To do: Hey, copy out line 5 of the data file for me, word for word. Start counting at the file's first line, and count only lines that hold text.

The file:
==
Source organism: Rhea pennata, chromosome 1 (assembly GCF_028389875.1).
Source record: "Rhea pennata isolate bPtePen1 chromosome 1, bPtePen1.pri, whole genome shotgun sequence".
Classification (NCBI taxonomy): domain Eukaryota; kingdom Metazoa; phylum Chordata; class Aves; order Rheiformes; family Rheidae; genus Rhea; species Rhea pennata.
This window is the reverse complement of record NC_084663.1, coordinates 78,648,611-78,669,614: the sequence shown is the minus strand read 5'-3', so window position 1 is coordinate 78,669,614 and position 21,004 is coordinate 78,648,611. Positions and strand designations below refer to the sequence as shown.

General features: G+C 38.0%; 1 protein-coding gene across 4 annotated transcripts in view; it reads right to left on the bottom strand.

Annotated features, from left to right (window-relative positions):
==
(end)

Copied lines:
General features: G+C 38.0%; 1 protein-coding gene across 4 annotated transcripts in view; it reads right to left on the bottom strand.